Something else that is over-stated in this article is the contribution of private generators to environmental destruction. If the writer had researched the EPA report on Data Center Energy Consumption (based on research by Lawrence Berkeley Labs, which he does cite), he would have found that the EPA strongly recommended local generation as a way to reduce our dependence on large power plants. Like the underused servers he dwells on, central power plants have to spin-up huge generators just to handle small power increments, and then incur the transmission losses over the routes needed to get the power to the users. Energy efficient, low emission, local generation is very possible, and citing one well-known firm that failed to get proper permits before starting its generators is hardly a typical example.

What is also highly distorted is the way the amount of power used for actual computing is stated. We all know that solid-state electronics convert all their electrical energy to heat, unlike rotating machines that convert power to the kinetic energy we can more easily see and appreciate. Mechanical systems are actually quite inefficient, so that actually makes electronics more efficient, not less. To imply otherwise is not honest reporting.

It would have been more realistic to explain how the industry is using PUE (the ratio of total power used by the data center to the power used for computing equipment), as a means of tracking and improving energy efficiency, and to have noted both what the industry leaders have demonstrated is achievable and what the "average" data center is still running. That would have been a better illustration of what the problem really is: The fact that we are capable of achieving much higher levels of energy efficiency in our data centers than what we are doing. There is also no mention of the enormous contributions of ASHRAE, The Green Grid, The Silicon Valley Leadership Council, 24 x 7 Exchange and others to the achievement of energy efficiency.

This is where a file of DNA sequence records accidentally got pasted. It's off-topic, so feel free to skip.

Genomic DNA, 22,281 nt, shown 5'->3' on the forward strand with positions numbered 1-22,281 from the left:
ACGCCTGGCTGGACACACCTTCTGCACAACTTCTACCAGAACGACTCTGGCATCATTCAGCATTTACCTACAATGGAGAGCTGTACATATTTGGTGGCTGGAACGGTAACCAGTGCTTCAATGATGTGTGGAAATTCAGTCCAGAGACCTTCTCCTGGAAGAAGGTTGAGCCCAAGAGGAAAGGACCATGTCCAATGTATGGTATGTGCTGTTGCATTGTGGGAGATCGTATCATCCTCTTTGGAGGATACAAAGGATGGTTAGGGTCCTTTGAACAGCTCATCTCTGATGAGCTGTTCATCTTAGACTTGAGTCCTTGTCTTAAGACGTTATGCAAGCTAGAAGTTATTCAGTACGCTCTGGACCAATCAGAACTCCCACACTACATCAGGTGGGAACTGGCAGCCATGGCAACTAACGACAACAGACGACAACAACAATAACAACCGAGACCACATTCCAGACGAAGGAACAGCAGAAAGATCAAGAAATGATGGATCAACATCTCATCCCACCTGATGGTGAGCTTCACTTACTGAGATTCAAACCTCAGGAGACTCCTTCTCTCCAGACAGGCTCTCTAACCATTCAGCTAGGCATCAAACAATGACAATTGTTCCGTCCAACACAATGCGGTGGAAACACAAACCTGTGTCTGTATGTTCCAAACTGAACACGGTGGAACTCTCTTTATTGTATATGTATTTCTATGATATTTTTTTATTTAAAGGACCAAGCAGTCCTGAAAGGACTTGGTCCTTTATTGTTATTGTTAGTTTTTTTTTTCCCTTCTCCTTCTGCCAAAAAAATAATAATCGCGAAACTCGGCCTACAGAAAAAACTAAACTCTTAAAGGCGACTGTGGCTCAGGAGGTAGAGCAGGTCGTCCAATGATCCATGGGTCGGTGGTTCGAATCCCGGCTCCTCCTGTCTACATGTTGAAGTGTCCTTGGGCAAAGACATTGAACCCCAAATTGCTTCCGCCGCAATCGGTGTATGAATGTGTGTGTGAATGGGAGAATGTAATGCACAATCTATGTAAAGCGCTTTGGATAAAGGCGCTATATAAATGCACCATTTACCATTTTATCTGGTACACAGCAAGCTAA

In short, this article had the potential of raising awareness of a legitimate reality in our "wired and connected" world. But it missed that opportunity by instead trying to impugn an industry that, in reality, has been working much harder than most to improve itself while simultaneously keeping up with an astronomical level of public demand.

Robert McFarlane is a principal in charge of data center design for the international consulting firm Shen Milsom and Wilke LLC. McFarlane has spent more than 35 years in communications consulting, has experience in every segment of the data center industry and was a pioneer in developing the field of building cable design. McFarlane also teaches the data center facilities course in the Marist College Institute for Data Center Professional program, is a data center power and cooling expert, is widely published, speaks at many industry seminars and is a corresponding member of ASHRAE TC9.9, which publishes a wide range of industry guidelines.

Clive Longbottom: The article is a bit of a Fear, Uncertainty and Doubt piece, to my mind.

"The industry's dirty secret?" I've been writing and talking about it for more than 10 years now, as have many other commentators. Sure, IT has been trying to keep it quiet, as they know their organizations would not be very happy to find that 90% of the energy going in to a data center is just wasted. Without a good plan as to how to move this more to the below 50% level, only a brave IT director would say, "Hey, guess what? I'm in charge of a system that is less than 10% efficient, and I don't have a clue what to do about it."

But, this was all pre-virtualization and cloud. Now, virtualized systems can be easily run at greater than 50% utilization rates, and cloud systems at greater than 70%. Cooling systems no longer have to keep a data center at less than 68 degrees Fahrenheit, as data centers can now run at close to 86 degrees Fahrenheit with little problem.